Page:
National 'No-Pulling' Week blog: Day 3

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Lucinda Ellery, hair extension specialist and founder of National 'No-Pulling' Week, will be with us all week talking about Trichotillomania...

Lucinda Ellery no pulling week
Lucinda Ellery, hair extension specialist and founder of National 'No-Pulling' Week, will be with us all week talking about Trichotillomania...


"It’s the middle of National ‘No Pulling’ Week and today I wanted to introduce you to the average TTM sufferer - you might recognise her – is it you, your sister, a friend, a daughter or a pupil in your class? It’s staggering to think but almost one million people in the UK will suffer at some point in their lives from TTM! That’s 4% of the UK population.

To give you an idea of scale, a GP is likely to have at least 10 TTM patients on a typical list of 1,000 patients and every single teacher working in British schools will, at some point, have a child with TTM in their classroom!

So, who does it affect most?

It most commonly affects young women and often begins during times of anxiety, stress or upheaval. Often the young women affected are intelligent, attractive and sensitive. They are usually confident, happy and successful; they are doing well at school or in their studies and have no obvious reasons for starting on this destructive journey of pulling.

As one sufferer, India Barnes says, 'I was about 11 years old when I started pulling out my hair. I was happy at home and at school and was following my dream to become a ballerina. Everything in my life was good and to this day I have no idea why I began pulling.'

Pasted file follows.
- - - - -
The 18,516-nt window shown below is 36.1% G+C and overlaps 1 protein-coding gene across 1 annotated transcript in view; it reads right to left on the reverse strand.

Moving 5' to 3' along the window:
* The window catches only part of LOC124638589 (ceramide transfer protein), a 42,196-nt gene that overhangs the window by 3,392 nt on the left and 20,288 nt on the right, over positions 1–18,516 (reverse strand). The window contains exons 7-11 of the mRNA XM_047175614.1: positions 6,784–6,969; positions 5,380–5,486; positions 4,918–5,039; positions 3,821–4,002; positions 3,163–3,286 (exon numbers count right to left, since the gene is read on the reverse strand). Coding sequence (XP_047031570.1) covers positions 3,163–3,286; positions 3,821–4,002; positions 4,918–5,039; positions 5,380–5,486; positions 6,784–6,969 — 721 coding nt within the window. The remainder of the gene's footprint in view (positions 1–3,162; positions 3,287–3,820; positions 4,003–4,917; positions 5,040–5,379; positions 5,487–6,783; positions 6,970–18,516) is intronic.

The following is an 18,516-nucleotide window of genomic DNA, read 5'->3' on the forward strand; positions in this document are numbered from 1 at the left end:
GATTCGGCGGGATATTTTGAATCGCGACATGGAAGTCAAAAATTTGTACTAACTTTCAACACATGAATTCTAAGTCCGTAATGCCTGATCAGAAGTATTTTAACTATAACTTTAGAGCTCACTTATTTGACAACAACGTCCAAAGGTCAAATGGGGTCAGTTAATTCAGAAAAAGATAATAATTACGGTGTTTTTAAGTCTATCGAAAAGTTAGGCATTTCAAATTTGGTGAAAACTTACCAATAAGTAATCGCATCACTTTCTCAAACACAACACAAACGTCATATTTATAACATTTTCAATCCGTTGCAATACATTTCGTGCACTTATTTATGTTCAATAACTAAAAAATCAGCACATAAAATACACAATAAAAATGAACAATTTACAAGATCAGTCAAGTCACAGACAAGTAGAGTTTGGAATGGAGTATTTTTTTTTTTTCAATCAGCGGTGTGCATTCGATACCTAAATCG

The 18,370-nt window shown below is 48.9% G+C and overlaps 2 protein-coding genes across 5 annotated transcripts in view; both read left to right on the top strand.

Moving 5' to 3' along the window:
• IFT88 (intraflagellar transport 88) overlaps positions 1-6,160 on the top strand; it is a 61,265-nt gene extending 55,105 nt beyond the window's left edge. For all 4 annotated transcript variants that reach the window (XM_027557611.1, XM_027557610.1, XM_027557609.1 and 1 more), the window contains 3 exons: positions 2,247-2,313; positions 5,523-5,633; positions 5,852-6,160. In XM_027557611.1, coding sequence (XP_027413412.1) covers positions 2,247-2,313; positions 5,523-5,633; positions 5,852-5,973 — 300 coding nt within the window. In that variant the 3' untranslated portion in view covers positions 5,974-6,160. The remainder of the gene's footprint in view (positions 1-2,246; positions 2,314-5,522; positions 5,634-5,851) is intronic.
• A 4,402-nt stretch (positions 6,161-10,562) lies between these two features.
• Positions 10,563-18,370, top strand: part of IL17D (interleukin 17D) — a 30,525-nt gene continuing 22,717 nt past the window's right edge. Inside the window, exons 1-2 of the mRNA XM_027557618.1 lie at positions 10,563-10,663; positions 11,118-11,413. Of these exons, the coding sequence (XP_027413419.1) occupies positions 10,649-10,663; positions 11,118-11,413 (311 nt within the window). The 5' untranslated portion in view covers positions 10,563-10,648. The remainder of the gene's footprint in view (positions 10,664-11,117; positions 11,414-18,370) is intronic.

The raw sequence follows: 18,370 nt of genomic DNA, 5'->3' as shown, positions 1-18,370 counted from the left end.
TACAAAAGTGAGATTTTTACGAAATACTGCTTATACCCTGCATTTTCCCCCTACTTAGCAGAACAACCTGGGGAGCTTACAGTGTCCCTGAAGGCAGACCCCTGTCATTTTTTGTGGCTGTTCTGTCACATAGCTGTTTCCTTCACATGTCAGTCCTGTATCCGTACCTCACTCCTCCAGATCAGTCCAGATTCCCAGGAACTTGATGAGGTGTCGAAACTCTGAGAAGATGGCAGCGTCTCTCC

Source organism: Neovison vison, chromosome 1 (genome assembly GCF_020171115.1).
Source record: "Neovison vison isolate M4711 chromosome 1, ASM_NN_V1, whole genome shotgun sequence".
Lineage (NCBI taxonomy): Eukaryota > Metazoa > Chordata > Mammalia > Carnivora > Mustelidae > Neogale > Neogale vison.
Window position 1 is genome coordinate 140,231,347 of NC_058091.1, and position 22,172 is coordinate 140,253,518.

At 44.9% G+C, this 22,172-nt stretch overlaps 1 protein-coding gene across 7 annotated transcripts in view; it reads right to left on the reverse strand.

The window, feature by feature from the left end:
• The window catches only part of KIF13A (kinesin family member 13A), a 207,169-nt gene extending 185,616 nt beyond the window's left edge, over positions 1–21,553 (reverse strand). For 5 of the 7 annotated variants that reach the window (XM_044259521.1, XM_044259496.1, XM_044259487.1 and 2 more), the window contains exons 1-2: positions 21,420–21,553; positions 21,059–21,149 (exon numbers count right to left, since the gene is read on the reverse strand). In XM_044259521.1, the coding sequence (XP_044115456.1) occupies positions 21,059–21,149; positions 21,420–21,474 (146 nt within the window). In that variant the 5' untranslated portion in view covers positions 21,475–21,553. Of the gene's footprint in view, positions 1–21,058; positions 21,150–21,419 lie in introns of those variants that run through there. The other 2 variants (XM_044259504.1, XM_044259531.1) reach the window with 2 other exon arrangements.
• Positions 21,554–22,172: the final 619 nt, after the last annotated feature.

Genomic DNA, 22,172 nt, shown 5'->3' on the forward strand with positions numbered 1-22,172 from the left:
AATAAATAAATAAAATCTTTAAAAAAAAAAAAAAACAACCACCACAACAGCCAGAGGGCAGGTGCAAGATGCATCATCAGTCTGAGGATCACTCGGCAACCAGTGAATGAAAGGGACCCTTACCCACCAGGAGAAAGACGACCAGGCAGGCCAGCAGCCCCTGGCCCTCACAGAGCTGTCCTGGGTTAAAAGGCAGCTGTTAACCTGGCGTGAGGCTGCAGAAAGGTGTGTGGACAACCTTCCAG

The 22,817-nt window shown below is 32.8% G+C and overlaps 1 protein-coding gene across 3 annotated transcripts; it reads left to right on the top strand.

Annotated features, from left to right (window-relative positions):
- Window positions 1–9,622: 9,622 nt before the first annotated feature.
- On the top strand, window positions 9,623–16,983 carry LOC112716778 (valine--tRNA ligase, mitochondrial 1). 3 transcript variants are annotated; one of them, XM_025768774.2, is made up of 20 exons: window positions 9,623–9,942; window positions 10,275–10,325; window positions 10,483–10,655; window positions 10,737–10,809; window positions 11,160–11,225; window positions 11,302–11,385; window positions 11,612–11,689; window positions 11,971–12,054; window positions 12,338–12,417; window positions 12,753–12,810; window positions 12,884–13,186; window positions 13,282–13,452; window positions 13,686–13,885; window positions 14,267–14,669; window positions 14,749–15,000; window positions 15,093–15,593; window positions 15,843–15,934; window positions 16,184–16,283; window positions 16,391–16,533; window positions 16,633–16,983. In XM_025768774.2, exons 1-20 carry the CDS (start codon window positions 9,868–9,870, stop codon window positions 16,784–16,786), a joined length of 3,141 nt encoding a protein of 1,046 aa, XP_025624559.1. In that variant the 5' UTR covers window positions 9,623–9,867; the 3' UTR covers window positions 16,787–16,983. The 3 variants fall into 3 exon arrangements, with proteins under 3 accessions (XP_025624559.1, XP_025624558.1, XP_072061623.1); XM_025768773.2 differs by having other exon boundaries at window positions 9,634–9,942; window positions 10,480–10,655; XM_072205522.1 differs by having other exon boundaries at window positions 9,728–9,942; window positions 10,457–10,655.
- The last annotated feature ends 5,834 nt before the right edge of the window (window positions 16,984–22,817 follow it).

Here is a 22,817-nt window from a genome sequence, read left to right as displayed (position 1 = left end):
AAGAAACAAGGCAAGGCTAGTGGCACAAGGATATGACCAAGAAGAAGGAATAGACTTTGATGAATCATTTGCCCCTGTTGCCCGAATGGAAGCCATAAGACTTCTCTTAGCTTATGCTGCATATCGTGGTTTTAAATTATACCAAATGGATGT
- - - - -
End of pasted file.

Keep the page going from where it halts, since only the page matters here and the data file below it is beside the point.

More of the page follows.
Even celebrities are not immune to TTM. Sam Faiers from TOWIE has admitted to suffering from a form of TTM, where she pulls her eyelashes out. She says, 'It’s hard to explain. I do it without thinking. I do it when I’m nervous, or bored or even when I’m asleep. I don’t even realise I’m doing it.'

For Sam, false eyelashes are so much more than a fashion statement. They hide the fact that she has no eyelashes at all.

There are so many ways that people can hide the fact that they are suffering from TTM - growing their hair, always wearing it up, using hair pieces or even resorting to wearing a wig. Although this is a positive thing in some ways, in other ways it means that sufferers don’t have to face the fact that they need help.

National ‘No-Pulling’ Week aims to show people that they don’t have to feel ashamed or suffer in silence. It’s time for everyone to open up and to take positive steps to beat TTM.

Visit my website for more details." 

National 'No-Pulling' Week blog: Day 2

National 'No-Pulling' Week blog: Day 1

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